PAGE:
Rogers told me he wrote the letter not out of anger or bitterness, but out of concern about the direction that Texas is headed. He has seen how large campaign contributions can be used very effectively to spread lies. In addition to the mailers accusing him of being anti-gun, another set, from the Dunn-connected Texas Family Project, accused him of wanting to bring Muslim “Sharia Law” to the state. Rogers felt betrayed by constituents, including his neighbors in Palo Pinto County, who ought to know him but many of whom believed the attacks. “If you tell a lie often enough, it becomes the truth,” he said. “It’s not the truth, but it becomes their version of the truth.”  

Rogers also expressed outrage at Abbott, who recorded an advertisement attacking the representative. As in other races, Abbott didn’t hammer the incumbent on his voucher vote, because the governor’s proposal doesn’t connect well with Republicans in rural parts of the state with few private schools. Instead, Abbott repeatedly hit Rogers as weak on border control. That attack was also based on lies and misinformation, said the representative, who supported the $1.5 billion state allocation in December to build more walls and beef up security along the Rio Grande.  “All I’ve done is support him. One hundred percent,” he told me. “If I’m weak on the border, he’s weak.”

Rogers believes it was the mailers that sunk him. Ironically, he tried to force the dark money behind such leaflets into the light last year but was thwarted by Abbott. During the regular legislative session, Rogers built bipartisan support for a law to make it easier to trace political action committee money flooding into local races. For example, his bill would have required disclosures from the group behind the “anti-gun” mailers in his race, a Virginia-based political action committee called Make Liberty Win, which spent more than $100,000 attacking him. This expenditure benefited Olcott, and could have been funded by Olcott allies, but it never showed up in state ethics reports as a campaign expenditure that supported Olcott. (A call to Make Liberty Win went unreturned.)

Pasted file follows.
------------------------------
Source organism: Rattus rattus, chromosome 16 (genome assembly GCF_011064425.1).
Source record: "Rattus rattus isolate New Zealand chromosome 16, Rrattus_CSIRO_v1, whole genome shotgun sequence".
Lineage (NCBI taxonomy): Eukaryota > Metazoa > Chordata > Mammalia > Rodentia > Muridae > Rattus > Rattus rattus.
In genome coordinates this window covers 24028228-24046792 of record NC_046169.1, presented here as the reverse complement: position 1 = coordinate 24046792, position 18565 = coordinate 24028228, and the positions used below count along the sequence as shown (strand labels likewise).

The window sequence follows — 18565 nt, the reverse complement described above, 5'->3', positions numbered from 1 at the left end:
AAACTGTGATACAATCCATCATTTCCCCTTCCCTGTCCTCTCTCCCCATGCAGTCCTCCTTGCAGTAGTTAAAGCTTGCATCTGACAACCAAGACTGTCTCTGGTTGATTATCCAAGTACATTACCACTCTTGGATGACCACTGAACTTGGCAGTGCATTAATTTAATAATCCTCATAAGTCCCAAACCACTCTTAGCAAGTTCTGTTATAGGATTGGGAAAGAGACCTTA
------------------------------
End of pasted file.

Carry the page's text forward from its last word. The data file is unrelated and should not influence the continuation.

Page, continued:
Glenn Rogers Exit Interview
Glenn Rogers on his ranch, near Graford.Russell Gold

Rogers’s bill passed the Texas House 147–1. In the state Senate, Republican Mayes Middleton and Democrat Sarah Eckhardt, who are about as far apart on the political spectrum as it gets, sponsored the legislation, and it passed unanimously. And then Abbott vetoed it. In a tangled leap of logic, the governor said he was killing the bill because he wanted lawmakers to “concentrate” on passing school vouchers.

Facing an unwanted political retirement, Rogers told me he plans to spend more time on his ranch, where he raises Red Angus heifers, a handsome breed of cattle with an oxblood-colored coat and a curious streak. Rogers and his wife, Mandy Moody, a small-animal veterinarian, live in a hexagonal house built from local limestone on a bluff above the Brazos River. He took me on a tour of their ranch on an all-terrain vehicle, which he drove at high speeds on rutted roads.

At one point, we stopped to admire cattle in a field of thick grass, green and shining from a heavy rain the night before. Rogers worked for four decades as a veterinarian and said he is looking forward to spending his days with his herd. A couple times a year, he said, he likes to lie down in a field and put his cowboy hat over his face. The cattle will come close, sometimes licking his boots. He listens to them chew their cud. It is relaxing, he said. And far, far from the money, meanness, and madness of today’s Texas politics.